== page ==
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Senators criticize agency for security failures in federal facilities

The Federal Protective Service comes under fire after a government investigation details problems, including tests in which bomb-making materials went undetected.

July 09, 2009|Kristina Sherry

WASHINGTON — The Government Accountability Office told a congressional panel Wednesday that its investigators were able to carry bomb-making materials through 10 security checkpoints monitored by the Federal Protective Service, which guards nearly 9,000 facilities throughout the country.

According to preliminary findings in a GAO study, the investigators assembled the bomb components -- which were in concentrations low enough that they wouldn't explode -- in restrooms, put the devices in briefcases and walked freely around the buildings.

In some cases, the bathrooms were locked and building employees opened them.

Sen. Joe Lieberman (I-Conn.), chairman of the Committee on Homeland Security and Governmental Affairs, called the hearing after learning of the GAO's initial findings. He said the security lapses were "the broadest indictment of an agency of the federal government that I've heard."

The agency has 1,236 employees and more than 13,000 contracted security guards. The 67 private companies that employ those guards are responsible for their supervision, training and equipment.

Although the specifics were classified, the GAO said, the devices involved in the tests included two parts -- a liquid explosive and a low-yield detonator -- that could be purchased at stores or over the Internet for less than $150.

Investigators placed their briefcases on conveyor belts, but the guards and X-ray machines failed to detect anything suspicious, the GAO said. At three of the 10 security checkpoints tested, guards were not looking at the X-ray screens as the bomb-making materials passed through.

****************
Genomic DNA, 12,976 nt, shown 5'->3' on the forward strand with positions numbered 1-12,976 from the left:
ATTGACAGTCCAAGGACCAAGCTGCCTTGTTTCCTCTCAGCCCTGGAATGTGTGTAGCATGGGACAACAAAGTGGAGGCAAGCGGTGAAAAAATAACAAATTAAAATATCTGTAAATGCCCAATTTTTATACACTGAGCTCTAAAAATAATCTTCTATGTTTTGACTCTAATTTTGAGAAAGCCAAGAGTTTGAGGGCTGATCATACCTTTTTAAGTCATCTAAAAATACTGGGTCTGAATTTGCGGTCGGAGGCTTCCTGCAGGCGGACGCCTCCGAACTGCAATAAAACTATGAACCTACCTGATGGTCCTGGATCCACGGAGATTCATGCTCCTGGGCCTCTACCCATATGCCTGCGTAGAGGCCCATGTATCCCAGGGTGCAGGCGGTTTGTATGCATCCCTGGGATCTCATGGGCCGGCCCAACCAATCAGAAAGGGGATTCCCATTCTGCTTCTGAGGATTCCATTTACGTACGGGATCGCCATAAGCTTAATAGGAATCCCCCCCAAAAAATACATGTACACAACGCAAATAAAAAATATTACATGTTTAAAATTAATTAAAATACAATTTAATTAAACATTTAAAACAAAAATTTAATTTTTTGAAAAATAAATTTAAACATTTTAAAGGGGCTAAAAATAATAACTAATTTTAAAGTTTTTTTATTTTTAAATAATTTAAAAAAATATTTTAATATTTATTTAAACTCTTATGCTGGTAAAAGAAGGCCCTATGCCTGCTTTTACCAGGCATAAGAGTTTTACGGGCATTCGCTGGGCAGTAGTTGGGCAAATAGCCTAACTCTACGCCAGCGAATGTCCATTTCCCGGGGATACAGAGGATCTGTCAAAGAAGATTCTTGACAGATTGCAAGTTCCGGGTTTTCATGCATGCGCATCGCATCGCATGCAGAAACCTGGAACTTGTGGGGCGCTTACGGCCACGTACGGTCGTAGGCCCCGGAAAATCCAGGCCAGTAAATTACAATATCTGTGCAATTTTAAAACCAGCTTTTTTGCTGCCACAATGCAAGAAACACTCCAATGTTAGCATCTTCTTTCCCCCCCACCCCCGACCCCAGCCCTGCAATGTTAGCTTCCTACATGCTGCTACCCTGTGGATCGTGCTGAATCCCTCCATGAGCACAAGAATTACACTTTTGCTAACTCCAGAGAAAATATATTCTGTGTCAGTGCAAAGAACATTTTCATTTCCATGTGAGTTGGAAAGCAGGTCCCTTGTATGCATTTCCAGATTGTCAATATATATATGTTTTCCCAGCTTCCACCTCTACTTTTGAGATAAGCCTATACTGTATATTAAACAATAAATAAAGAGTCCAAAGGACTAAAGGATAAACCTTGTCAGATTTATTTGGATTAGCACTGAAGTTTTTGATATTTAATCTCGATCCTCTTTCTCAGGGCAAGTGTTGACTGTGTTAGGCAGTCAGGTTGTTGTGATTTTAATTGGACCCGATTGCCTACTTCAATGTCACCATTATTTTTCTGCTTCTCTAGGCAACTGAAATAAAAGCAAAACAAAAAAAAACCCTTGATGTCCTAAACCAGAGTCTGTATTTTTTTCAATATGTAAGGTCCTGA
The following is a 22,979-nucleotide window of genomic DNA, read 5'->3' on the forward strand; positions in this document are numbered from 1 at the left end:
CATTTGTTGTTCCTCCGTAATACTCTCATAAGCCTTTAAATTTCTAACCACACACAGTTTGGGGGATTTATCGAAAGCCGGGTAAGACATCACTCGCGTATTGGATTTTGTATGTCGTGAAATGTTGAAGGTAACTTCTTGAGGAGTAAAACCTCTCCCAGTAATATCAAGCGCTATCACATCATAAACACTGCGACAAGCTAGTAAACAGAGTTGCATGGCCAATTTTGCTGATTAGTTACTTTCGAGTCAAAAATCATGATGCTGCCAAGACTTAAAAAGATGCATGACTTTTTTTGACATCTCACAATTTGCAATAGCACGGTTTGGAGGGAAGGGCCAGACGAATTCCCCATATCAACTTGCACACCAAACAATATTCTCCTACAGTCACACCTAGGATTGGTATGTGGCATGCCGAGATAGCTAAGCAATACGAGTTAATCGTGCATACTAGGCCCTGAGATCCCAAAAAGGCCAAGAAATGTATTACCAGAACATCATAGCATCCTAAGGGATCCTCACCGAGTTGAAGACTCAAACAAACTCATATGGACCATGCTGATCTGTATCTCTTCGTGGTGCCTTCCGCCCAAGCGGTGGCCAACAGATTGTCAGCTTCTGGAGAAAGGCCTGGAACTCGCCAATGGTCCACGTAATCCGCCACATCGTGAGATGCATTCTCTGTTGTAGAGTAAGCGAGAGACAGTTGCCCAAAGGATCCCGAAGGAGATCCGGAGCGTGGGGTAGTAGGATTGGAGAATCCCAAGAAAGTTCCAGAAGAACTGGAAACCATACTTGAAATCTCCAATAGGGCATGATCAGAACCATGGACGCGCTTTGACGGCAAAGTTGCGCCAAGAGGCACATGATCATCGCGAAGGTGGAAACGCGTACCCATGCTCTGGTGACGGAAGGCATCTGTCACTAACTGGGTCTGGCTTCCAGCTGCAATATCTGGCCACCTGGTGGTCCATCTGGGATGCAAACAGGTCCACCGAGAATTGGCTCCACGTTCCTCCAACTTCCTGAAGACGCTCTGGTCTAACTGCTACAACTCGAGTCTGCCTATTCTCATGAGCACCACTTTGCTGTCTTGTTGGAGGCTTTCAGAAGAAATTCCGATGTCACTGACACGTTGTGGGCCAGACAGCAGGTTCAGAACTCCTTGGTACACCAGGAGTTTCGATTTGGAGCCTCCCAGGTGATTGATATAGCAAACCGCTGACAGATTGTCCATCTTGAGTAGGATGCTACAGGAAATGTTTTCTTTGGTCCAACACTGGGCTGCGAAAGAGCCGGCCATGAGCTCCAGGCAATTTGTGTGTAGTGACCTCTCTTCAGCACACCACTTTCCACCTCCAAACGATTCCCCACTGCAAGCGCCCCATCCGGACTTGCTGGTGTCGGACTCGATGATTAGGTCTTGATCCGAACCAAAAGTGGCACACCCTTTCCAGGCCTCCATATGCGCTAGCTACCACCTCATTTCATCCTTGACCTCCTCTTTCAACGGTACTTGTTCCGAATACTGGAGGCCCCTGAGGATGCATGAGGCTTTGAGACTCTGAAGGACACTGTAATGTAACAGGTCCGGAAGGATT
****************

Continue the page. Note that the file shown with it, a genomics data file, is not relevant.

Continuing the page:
The tests were carried out in four cities in major metropolitan areas. Eight of the 10 buildings were government-owned. They included the district offices of a U.S. senator and a U.S. representative, as well as agencies such as the Department of Homeland Security, of which the agency is a part, and the State and Justice departments. The tests were conducted in April and May, and only those 10 sites were tested.

The GAO would not identify the buildings or their locations publicly but said they were randomly selected "Level 4" facilities, which house more than 450 federal employees, have a high volume of public contact and could be considered a "likely target." Level 4 is second only to Level 5, which includes the White House and the CIA headquarters.

The GAO's full report is not expected until September. Among the initial findings:

* In one region, the agency has not provided the required eight hours of X-ray or magnetometer training to its 1,500 guards since 2004.

* In another region, 62% of contract guards had expired certifications in at least one of the following areas: weapons, CPR, first aid and baton use.

* At one high-security facility, an armed guard was found asleep at his post after taking the painkiller Percocet.

* In one major city, an improperly trained guard sent an infant in a carrier through an X-ray machine.

* A guard who was supposed to be standing watch was caught using government computers to further his for-profit adult website.

* A guard failed to recognize or did not properly X-ray a box containing handguns at the loading dock of a facility.

Gary Schenkel, director of the Federal Protective Service, accepted responsibility for the findings but noted challenges his agency had experienced since he arrived in 2007, including budget constraints.

He said the agency needed to be "much more involved" in standardizing its training procedures in all 50 states.


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